The digital–physical intersection

Can the U.S. defend a physical world that is becoming increasingly digital?

The boundaries between the physical and the digital worlds of conflict have been blurring for many years and will continue to do so at an ever increasing pace. More and more individuals have learned how to conduct espionage and launch attacks in the cyber domain. In a few instances, the cyber domain mirrors experiences that we have had in the physical world. In many cases, cyber capabilities can and are being used to augment physical world initiatives. There is strong evidence that this combined approach has increased the overall effectiveness of our intelligence and military forces.

Mission planners are busy finding new and innovative ways to leverage the best of both worlds in their military and intelligence efforts. Several knowledgeable sources have exclaimed that the possibilities seem endless. The implications of the combined efforts will only grow in importance as more countries become what have been termed “addicted” to integrating the Internet into virtually every aspect of their government, businesses and the lives of their citizens. Businesses are now embedding computing capabilities and connectivity into everything – eyeglasses, clothing and the applications are only limited by our creativity.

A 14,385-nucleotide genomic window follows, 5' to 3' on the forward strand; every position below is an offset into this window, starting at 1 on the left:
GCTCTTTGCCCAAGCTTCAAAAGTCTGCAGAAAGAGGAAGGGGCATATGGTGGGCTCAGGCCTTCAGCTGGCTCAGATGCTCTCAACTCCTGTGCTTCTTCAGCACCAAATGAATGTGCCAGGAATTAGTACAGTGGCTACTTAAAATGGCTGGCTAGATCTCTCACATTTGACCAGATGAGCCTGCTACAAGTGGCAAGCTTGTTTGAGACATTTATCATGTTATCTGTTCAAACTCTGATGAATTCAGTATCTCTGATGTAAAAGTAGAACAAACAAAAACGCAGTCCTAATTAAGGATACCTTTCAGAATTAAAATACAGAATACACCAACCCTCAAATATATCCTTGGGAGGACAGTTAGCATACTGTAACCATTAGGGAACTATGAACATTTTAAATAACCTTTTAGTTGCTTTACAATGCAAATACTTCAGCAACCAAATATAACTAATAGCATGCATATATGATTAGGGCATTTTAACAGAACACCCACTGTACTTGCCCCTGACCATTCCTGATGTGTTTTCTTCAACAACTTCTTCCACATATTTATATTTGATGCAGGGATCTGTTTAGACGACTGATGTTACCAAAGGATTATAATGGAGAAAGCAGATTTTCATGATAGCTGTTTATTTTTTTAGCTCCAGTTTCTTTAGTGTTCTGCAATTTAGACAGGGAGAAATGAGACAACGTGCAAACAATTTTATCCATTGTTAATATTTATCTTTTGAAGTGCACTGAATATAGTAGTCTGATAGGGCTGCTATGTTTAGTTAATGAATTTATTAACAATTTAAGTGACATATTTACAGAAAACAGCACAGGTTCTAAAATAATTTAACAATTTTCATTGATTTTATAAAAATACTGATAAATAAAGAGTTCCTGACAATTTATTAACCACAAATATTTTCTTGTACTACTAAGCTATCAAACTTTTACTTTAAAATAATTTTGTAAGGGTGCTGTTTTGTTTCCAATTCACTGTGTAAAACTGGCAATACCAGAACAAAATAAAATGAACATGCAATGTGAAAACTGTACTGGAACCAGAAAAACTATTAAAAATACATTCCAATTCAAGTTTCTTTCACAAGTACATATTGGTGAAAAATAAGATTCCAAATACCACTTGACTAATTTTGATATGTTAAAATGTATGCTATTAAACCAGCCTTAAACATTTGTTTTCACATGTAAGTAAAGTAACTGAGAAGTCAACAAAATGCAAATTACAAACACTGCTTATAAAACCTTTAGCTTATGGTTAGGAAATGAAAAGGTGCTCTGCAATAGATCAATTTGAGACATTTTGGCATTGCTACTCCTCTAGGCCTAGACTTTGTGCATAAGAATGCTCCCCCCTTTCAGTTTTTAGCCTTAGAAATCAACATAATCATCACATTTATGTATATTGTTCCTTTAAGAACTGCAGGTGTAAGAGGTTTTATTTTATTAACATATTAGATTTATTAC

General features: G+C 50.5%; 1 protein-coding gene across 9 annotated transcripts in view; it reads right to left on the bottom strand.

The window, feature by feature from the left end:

We have created a complex, technologically intense environment in which we live and work. There will be breakthrough applications coming out regularly at the digital and physical intersection. There is no going back. With all of the possibilities that this environment creates, it is critical we begin designing security into these systems from scratch and stop treating security as an afterthought or add-on. The greatest concern is whether the United States will have the technical resources (scientists, engineers and technicians) needed for what is ahead. With so much at stake, we had better make sure that we do.